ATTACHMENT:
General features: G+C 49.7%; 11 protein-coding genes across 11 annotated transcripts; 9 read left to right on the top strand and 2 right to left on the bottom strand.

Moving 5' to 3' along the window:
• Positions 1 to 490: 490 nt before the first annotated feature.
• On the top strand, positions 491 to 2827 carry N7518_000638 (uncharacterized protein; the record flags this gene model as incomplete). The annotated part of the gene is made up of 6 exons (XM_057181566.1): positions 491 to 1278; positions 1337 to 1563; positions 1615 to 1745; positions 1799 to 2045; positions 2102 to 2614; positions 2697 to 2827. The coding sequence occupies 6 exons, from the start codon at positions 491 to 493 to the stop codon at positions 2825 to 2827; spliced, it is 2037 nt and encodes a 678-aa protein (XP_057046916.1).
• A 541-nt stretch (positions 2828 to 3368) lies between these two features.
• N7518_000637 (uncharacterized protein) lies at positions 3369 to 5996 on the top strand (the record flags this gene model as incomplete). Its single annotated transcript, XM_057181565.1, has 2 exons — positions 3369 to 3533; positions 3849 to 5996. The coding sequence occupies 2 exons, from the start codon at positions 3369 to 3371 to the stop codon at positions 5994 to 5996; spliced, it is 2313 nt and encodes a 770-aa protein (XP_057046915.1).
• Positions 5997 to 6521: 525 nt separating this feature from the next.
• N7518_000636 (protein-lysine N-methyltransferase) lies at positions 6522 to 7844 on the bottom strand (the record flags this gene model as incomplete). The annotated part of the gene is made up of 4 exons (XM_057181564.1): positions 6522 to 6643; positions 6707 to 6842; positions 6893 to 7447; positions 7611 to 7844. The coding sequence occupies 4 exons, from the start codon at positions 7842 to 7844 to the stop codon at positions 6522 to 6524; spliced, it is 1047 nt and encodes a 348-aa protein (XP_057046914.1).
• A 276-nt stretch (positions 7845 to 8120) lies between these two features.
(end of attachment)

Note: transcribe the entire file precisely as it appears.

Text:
General features: G+C 49.7%; 11 protein-coding genes across 11 annotated transcripts; 9 read left to right on the top strand and 2 right to left on the bottom strand.

Moving 5' to 3' along the window:
• Positions 1 to 490: 490 nt before the first annotated feature.
• On the top strand, positions 491 to 2827 carry N7518_000638 (uncharacterized protein; the record flags this gene model as incomplete). The annotated part of the gene is made up of 6 exons (XM_057181566.1): positions 491 to 1278; positions 1337 to 1563; positions 1615 to 1745; positions 1799 to 2045; positions 2102 to 2614; positions 2697 to 2827. The coding sequence occupies 6 exons, from the start codon at positions 491 to 493 to the stop codon at positions 2825 to 2827; spliced, it is 2037 nt and encodes a 678-aa protein (XP_057046916.1).
• A 541-nt stretch (positions 2828 to 3368) lies between these two features.
• N7518_000637 (uncharacterized protein) lies at positions 3369 to 5996 on the top strand (the record flags this gene model as incomplete). Its single annotated transcript, XM_057181565.1, has 2 exons — positions 3369 to 3533; positions 3849 to 5996. The coding sequence occupies 2 exons, from the start codon at positions 3369 to 3371 to the stop codon at positions 5994 to 5996; spliced, it is 2313 nt and encodes a 770-aa protein (XP_057046915.1).
• Positions 5997 to 6521: 525 nt separating this feature from the next.
• N7518_000636 (protein-lysine N-methyltransferase) lies at positions 6522 to 7844 on the bottom strand (the record flags this gene model as incomplete). The annotated part of the gene is made up of 4 exons (XM_057181564.1): positions 6522 to 6643; positions 6707 to 6842; positions 6893 to 7447; positions 7611 to 7844. The coding sequence occupies 4 exons, from the start codon at positions 7842 to 7844 to the stop codon at positions 6522 to 6524; spliced, it is 1047 nt and encodes a 348-aa protein (XP_057046914.1).
• A 276-nt stretch (positions 7845 to 8120) lies between these two features.